July 29: While sailing with two friends on board as passengers, liveaboard sailor Ronald Frank Wood falls off his boat, the 36-foot La Paloma, in San Diego Bay and drowns. The passengers didn’t know how to turn the boat around and had to flag another boat down for help; its crew found Wood floating face down.
August 18: Jeffrey Nause jumped into the water from a sailboat in Lake Lanier, Georgia and was presumed drowned.
August 19: Lightning hits a 26-foot sailboat near Duluth, Minnesota, at the entry to Lake Superior, injuring seven crew and killing nine-year-old Luke Voigt.
September 1: Boston philanthropist/volunteer Dr. Ned Cabot swept off the deck of the sailing vessel Cielita off Labrador.
October 12: Just after crew of the 50-foot schooner Cuchulain had completed the Great Chesapeake Bay Schooner Race and were taking down sails, 68-year-old Paul Stephen Case fell off the yacht into the water, lost consciousness, and died. He was not wearing his life jacket.
The keys to survival seem to be:
1. Prevent accidents.
2. When accidents occur, stay on the boat.
3. If you can't stay on the boat, be prepared to float.
4. If you can float, then you also need to survive the environment until rescued.
Wednesday, October 03, 2012
Sunset Regatta (5a): A case study in racing risks and seamanship; Tanzer 7.5 sloop gets stuck on a shoal... and then unstuck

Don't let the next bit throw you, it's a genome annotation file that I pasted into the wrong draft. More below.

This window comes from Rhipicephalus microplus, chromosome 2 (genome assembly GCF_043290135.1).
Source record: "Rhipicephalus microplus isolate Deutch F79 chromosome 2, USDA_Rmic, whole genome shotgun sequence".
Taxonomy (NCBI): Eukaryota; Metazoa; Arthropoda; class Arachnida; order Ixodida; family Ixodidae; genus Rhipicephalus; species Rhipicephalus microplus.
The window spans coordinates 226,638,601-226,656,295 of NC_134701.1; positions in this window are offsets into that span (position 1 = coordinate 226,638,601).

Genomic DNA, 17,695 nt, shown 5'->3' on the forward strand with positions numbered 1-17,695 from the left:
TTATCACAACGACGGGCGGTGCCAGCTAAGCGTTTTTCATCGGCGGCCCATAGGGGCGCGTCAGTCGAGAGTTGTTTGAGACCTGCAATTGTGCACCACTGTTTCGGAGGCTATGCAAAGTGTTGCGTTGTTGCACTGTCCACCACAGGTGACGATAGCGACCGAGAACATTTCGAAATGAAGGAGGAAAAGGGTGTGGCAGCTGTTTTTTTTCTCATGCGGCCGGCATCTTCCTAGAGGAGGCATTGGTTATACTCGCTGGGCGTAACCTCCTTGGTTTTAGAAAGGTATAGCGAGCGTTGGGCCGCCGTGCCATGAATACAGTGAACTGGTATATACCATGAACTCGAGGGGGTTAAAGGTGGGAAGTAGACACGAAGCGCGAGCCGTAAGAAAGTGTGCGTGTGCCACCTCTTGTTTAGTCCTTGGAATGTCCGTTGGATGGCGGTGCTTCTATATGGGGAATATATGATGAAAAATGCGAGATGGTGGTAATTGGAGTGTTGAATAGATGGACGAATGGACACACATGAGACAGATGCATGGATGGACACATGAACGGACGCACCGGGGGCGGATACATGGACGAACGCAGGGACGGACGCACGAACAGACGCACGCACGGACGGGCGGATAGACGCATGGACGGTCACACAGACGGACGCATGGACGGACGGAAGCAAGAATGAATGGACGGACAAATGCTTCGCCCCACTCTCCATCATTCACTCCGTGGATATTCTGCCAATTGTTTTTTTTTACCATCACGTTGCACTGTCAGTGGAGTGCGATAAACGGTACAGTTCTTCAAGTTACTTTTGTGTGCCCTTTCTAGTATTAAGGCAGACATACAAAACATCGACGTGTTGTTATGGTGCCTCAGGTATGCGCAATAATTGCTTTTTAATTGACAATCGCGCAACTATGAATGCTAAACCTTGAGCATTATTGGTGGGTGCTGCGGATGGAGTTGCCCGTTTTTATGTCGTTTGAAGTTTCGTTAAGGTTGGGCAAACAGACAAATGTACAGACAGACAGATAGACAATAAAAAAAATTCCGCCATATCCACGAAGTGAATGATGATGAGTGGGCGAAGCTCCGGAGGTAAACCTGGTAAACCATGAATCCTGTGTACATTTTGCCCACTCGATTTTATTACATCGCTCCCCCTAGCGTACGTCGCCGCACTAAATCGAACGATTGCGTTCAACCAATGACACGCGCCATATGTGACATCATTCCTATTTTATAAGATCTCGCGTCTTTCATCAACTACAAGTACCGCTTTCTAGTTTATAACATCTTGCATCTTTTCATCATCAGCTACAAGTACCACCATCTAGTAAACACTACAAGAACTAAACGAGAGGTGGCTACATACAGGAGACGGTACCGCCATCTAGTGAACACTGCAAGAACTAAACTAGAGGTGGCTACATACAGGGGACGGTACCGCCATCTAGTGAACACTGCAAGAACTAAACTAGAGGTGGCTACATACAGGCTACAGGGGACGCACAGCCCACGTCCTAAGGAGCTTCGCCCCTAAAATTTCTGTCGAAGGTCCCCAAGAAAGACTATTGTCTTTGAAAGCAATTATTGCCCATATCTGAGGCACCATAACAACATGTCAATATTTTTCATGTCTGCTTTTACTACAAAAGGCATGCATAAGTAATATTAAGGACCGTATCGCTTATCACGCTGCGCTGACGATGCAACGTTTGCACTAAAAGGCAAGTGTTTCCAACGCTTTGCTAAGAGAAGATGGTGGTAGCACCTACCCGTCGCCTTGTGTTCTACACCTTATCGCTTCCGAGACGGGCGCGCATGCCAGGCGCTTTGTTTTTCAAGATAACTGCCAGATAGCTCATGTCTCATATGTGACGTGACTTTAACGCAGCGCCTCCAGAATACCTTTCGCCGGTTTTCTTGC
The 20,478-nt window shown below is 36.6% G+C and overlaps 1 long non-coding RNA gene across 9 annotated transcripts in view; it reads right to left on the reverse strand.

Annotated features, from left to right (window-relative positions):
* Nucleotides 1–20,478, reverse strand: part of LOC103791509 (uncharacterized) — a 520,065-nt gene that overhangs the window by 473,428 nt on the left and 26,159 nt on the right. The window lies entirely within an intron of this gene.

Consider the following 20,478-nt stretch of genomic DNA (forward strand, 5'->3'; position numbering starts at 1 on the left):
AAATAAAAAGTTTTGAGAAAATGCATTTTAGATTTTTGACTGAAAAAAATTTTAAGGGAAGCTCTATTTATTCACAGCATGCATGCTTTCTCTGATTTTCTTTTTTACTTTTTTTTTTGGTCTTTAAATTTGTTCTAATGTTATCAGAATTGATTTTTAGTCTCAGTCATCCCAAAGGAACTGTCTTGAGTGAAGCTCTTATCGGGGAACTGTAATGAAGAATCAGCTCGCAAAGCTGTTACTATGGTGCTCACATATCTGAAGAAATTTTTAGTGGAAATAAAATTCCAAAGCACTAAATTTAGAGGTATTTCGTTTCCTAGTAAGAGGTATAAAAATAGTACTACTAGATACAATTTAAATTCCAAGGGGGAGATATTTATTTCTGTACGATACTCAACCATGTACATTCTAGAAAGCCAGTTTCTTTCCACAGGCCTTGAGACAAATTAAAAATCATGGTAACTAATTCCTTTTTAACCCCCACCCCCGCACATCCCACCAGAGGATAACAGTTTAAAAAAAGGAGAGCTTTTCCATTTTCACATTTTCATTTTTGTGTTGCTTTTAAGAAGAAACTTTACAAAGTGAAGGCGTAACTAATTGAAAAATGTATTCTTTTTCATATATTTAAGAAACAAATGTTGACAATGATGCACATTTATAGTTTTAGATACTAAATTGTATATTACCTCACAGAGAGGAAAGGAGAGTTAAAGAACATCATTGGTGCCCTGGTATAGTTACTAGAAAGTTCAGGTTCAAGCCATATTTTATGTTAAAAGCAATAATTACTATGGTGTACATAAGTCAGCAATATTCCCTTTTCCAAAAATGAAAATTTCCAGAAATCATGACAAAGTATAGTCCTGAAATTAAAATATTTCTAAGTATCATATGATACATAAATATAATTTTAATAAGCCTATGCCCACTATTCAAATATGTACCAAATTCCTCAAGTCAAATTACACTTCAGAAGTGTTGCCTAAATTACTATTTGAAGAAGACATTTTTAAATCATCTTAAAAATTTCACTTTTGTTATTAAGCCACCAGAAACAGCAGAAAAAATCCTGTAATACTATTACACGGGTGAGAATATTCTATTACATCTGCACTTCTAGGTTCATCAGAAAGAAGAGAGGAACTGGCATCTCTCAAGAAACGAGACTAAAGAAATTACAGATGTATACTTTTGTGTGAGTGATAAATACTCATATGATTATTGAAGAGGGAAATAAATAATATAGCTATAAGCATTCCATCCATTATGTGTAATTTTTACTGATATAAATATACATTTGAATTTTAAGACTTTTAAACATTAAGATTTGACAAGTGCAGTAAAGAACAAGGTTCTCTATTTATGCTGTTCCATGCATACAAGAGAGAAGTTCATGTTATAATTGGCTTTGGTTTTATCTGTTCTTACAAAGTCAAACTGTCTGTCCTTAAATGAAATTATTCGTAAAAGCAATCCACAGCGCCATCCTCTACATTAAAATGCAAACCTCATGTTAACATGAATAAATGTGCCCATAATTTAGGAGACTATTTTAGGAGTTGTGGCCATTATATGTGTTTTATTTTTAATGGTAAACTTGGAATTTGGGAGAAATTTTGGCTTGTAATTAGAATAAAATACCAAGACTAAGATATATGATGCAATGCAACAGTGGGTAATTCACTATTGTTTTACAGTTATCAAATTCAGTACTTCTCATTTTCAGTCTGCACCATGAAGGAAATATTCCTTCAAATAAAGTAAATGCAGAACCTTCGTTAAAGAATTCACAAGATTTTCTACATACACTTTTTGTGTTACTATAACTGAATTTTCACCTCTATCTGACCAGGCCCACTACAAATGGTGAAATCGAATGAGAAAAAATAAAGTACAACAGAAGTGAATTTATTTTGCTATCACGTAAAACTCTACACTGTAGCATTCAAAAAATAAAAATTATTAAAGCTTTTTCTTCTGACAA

Sailboat racing has many hazards and risks, and sometimes racers take calculated risks in order to gain time and distance in a race. When you combine this with a lake that was just beginning to recover from its lowest water levels in eight years, with a resulting much shallower average depth than usual and shoals in unaccustomed locations, and hold a long-distance race in areas where people don't sail so often, you get a recipe for the risk of grounding (or "allisions"). In fact, three of the Sunset Regatta boats did just that, but one was able to get ungrounded via muscle power only. This series shows what happened to a 24-foot Tanzer 7.5 sloop.
Dan and I got off the shoal by doing just what you can see in the pic. We tried putting all our weight to one side, backwinding sails (wind was from the wrong direction for that), etc. and still couldn't get her off so Dan went out on the boom over the water and I went in the lake to find that shoal to stand on and was able to shove the boat off the side of the shoal and climb back aboard via the stern ladder. Dan hoisted sails (the spinnaker this time) and we were off again on the downwind leg! What a great day of sailing! :)
Aftermath: The Tanzer and crew were able to continue in the race, after losing perhaps about seven minutes to the grounding, but were able to earn a trophy finish in the race, correcting their finish on time over that of most of the fleet. The bottom appeared to have been soft, and winds were light at the time, so it is unlikely that any damage was done to the boat other than perhaps some minor scratches.
Of course, groundings can be far worse and are not something that any sailor enjoys.
That applies to BOTH kinds of sailors: Those who HAVE grounded and those who WILL ground.
(Perhaps a few have prevaricated about having grounded!
Or perhaps a few are like the so-called "Old Salt" who told his passengers, "I knew every reef and shoal in this bay."
"See, there's another one!" ).
Snug lines, sail well.
Sunset Regatta (5b) Tanzer after rounding and S16 dinghy
Tuesday, October 02, 2012
Sunset Regatta (4a) Etchells ("Dave's boat) rounding the windward mark
Sunset Regatta (4b) Hunter 22 Valkyrie at the mark, Elephant Butte Lake
Sunset Regatta (4c) West Mesa Mustang J/24 at the rounding mark